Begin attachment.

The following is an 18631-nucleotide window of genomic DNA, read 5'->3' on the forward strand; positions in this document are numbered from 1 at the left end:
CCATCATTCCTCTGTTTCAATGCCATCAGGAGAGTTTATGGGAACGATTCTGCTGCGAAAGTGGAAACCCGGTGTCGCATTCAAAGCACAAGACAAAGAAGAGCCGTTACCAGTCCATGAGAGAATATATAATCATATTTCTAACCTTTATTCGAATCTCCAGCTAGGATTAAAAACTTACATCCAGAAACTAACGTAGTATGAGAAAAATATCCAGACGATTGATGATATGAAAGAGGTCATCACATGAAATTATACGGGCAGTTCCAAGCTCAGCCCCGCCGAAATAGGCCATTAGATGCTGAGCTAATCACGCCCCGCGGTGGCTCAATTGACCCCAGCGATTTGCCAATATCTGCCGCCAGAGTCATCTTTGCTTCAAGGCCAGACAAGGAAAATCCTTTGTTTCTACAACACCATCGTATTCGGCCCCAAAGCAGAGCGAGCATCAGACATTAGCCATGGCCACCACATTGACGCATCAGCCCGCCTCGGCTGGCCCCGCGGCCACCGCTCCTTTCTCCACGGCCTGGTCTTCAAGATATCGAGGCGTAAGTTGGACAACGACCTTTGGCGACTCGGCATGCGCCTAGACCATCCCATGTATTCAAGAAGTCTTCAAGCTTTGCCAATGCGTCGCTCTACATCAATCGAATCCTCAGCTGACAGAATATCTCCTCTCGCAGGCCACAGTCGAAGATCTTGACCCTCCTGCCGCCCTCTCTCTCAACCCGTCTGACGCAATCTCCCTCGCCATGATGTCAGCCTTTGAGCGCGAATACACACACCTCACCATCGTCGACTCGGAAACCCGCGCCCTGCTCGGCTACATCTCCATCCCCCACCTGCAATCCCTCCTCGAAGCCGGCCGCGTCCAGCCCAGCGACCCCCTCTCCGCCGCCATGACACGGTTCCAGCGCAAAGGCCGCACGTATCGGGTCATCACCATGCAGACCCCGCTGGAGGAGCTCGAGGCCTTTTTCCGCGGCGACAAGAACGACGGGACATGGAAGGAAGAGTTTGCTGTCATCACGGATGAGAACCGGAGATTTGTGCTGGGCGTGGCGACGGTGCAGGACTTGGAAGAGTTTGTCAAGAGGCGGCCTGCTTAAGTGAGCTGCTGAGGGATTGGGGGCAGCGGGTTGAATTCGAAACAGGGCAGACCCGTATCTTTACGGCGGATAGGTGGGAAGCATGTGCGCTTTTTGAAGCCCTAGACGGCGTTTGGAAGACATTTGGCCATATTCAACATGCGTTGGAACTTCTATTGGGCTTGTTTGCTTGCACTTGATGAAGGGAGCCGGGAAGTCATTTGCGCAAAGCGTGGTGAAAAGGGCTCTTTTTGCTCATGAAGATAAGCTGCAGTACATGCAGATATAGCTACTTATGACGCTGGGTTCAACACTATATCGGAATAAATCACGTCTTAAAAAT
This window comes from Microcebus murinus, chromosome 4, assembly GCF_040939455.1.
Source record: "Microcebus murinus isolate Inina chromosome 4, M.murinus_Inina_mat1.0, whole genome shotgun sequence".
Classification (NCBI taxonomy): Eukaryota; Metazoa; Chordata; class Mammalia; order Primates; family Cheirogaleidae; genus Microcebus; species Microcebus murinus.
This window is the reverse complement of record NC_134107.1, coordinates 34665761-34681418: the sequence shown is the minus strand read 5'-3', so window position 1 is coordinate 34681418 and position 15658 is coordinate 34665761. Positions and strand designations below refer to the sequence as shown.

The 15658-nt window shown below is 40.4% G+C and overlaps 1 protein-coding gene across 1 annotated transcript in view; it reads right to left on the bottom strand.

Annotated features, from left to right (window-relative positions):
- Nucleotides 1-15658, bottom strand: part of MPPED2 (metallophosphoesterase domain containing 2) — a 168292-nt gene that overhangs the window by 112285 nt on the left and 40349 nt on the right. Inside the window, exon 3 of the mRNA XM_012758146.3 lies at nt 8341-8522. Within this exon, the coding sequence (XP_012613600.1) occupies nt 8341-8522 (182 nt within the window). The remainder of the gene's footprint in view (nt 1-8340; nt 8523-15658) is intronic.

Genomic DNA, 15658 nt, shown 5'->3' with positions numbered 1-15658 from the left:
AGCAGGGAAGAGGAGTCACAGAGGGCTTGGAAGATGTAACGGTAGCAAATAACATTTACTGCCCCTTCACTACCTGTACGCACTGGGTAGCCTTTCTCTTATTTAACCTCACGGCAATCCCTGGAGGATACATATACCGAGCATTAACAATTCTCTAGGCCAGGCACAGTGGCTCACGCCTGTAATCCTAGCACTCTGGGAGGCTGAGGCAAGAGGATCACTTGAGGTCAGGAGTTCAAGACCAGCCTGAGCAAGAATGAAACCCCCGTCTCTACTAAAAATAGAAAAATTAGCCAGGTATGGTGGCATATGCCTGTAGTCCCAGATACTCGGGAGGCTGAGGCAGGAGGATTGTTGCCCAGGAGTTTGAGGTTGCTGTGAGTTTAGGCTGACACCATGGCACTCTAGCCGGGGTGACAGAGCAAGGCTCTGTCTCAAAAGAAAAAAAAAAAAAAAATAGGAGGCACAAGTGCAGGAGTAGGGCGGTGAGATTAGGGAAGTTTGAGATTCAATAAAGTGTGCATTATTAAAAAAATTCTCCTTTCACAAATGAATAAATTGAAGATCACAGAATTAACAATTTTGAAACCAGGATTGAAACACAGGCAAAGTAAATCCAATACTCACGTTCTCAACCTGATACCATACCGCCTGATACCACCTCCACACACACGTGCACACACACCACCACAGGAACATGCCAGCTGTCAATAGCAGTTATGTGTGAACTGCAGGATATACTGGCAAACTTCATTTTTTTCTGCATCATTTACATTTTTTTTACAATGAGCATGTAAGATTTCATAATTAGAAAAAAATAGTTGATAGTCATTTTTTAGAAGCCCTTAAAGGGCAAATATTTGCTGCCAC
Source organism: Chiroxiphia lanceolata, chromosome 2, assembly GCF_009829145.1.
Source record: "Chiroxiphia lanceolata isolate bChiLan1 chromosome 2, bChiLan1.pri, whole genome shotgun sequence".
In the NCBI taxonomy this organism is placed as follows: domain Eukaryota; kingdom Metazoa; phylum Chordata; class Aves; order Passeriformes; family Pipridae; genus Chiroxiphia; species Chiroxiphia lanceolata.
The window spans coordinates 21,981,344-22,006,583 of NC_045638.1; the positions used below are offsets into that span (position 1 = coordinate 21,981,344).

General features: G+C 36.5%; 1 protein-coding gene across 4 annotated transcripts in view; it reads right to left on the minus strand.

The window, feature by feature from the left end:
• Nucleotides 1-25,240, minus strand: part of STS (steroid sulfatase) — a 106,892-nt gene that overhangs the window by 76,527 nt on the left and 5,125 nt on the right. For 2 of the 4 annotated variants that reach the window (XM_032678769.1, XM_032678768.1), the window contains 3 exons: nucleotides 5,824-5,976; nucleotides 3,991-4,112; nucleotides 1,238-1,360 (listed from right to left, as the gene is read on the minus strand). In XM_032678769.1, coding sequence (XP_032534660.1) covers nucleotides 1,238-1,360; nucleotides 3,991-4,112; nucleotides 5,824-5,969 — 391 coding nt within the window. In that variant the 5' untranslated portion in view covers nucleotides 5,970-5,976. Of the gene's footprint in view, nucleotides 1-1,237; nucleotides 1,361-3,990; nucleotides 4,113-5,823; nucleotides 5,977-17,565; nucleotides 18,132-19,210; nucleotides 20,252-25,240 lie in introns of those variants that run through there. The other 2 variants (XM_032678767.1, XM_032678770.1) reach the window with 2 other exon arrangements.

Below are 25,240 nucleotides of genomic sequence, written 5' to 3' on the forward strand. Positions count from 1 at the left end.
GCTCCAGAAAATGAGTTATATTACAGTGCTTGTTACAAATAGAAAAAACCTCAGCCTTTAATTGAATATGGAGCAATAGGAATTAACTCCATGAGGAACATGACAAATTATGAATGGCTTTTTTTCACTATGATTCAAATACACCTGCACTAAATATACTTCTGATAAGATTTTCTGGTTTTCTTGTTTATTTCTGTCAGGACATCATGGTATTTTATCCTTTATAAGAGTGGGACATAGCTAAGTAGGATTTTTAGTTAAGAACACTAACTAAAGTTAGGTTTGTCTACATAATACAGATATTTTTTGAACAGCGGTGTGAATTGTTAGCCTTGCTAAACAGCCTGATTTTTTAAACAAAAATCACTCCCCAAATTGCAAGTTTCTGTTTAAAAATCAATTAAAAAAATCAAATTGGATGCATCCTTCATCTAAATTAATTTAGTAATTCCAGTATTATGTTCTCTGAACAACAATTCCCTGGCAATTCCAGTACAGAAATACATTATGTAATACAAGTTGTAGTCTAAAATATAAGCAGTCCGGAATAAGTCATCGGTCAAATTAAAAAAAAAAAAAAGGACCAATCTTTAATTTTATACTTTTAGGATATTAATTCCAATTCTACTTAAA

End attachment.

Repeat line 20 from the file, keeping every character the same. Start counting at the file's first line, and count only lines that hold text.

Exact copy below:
GCTCCAGAAAATGAGTTATATTACAGTGCTTGTTACAAATAGAAAAAACCTCAGCCTTTAATTGAATATGGAGCAATAGGAATTAACTCCATGAGGAACATGACAAATTATGAATGGCTTTTTTTCACTATGATTCAAATACACCTGCACTAAATATACTTCTGATAAGATTTTCTGGTTTTCTTGTTTATTTCTGTCAGGACATCATGGTATTTTATCCTTTATAAGAGTGGGACATAGCTAAGTAGGATTTTTAGTTAAGAACACTAACTAAAGTTAGGTTTGTCTACATAATACAGATATTTTTTGAACAGCGGTGTGAATTGTTAGCCTTGCTAAACAGCCTGATTTTTTAAACAAAAATCACTCCCCAAATTGCAAGTTTCTGTTTAAAAATCAATTAAAAAAATCAAATTGGATGCATCCTTCATCTAAATTAATTTAGTAATTCCAGTATTATGTTCTCTGAACAACAATTCCCTGGCAATTCCAGTACAGAAATACATTATGTAATACAAGTTGTAGTCTAAAATATAAGCAGTCCGGAATAAGTCATCGGTCAAATTAAAAAAAAAAAAAAGGACCAATCTTTAATTTTATACTTTTAGGATATTAATTCCAATTCTACTTAAA